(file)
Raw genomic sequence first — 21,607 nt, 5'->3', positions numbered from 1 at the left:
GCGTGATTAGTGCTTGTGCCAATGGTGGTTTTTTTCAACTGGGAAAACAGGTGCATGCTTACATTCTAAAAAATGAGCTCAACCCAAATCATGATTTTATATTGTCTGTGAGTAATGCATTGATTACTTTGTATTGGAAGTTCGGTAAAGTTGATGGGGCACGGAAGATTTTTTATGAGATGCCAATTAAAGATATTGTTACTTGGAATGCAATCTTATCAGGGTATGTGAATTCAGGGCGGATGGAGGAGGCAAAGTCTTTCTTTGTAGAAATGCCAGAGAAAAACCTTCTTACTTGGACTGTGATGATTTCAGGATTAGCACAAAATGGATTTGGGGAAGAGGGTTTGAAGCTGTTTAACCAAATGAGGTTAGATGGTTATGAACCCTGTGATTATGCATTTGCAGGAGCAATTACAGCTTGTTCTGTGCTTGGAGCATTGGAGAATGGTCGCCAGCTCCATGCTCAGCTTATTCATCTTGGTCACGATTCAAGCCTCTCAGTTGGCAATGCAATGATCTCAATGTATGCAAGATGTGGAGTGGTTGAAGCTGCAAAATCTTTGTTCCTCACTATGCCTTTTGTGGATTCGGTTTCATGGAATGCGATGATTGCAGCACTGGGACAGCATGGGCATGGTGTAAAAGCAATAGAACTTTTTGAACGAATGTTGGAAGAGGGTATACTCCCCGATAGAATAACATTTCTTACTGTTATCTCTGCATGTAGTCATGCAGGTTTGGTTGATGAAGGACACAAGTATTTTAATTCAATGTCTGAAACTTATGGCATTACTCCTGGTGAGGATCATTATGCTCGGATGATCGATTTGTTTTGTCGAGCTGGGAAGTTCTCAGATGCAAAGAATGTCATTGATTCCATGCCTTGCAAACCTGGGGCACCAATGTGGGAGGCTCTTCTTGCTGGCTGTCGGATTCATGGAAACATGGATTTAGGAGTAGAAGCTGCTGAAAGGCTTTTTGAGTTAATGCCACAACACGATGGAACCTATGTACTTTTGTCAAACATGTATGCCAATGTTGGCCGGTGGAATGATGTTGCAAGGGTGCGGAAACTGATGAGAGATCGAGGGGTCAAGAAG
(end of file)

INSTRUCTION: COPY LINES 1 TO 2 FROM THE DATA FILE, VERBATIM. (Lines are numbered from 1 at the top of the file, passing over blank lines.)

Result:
Raw genomic sequence first — 21,607 nt, 5'->3', positions numbered from 1 at the left:
GCGTGATTAGTGCTTGTGCCAATGGTGGTTTTTTTCAACTGGGAAAACAGGTGCATGCTTACATTCTAAAAAATGAGCTCAACCCAAATCATGATTTTATATTGTCTGTGAGTAATGCATTGATTACTTTGTATTGGAAGTTCGGTAAAGTTGATGGGGCACGGAAGATTTTTTATGAGATGCCAATTAAAGATATTGTTACTTGGAATGCAATCTTATCAGGGTATGTGAATTCAGGGCGGATGGAGGAGGCAAAGTCTTTCTTTGTAGAAATGCCAGAGAAAAACCTTCTTACTTGGACTGTGATGATTTCAGGATTAGCACAAAATGGATTTGGGGAAGAGGGTTTGAAGCTGTTTAACCAAATGAGGTTAGATGGTTATGAACCCTGTGATTATGCATTTGCAGGAGCAATTACAGCTTGTTCTGTGCTTGGAGCATTGGAGAATGGTCGCCAGCTCCATGCTCAGCTTATTCATCTTGGTCACGATTCAAGCCTCTCAGTTGGCAATGCAATGATCTCAATGTATGCAAGATGTGGAGTGGTTGAAGCTGCAAAATCTTTGTTCCTCACTATGCCTTTTGTGGATTCGGTTTCATGGAATGCGATGATTGCAGCACTGGGACAGCATGGGCATGGTGTAAAAGCAATAGAACTTTTTGAACGAATGTTGGAAGAGGGTATACTCCCCGATAGAATAACATTTCTTACTGTTATCTCTGCATGTAGTCATGCAGGTTTGGTTGATGAAGGACACAAGTATTTTAATTCAATGTCTGAAACTTATGGCATTACTCCTGGTGAGGATCATTATGCTCGGATGATCGATTTGTTTTGTCGAGCTGGGAAGTTCTCAGATGCAAAGAATGTCATTGATTCCATGCCTTGCAAACCTGGGGCACCAATGTGGGAGGCTCTTCTTGCTGGCTGTCGGATTCATGGAAACATGGATTTAGGAGTAGAAGCTGCTGAAAGGCTTTTTGAGTTAATGCCACAACACGATGGAACCTATGTACTTTTGTCAAACATGTATGCCAATGTTGGCCGGTGGAATGATGTTGCAAGGGTGCGGAAACTGATGAGAGATCGAGGGGTCAAGAAG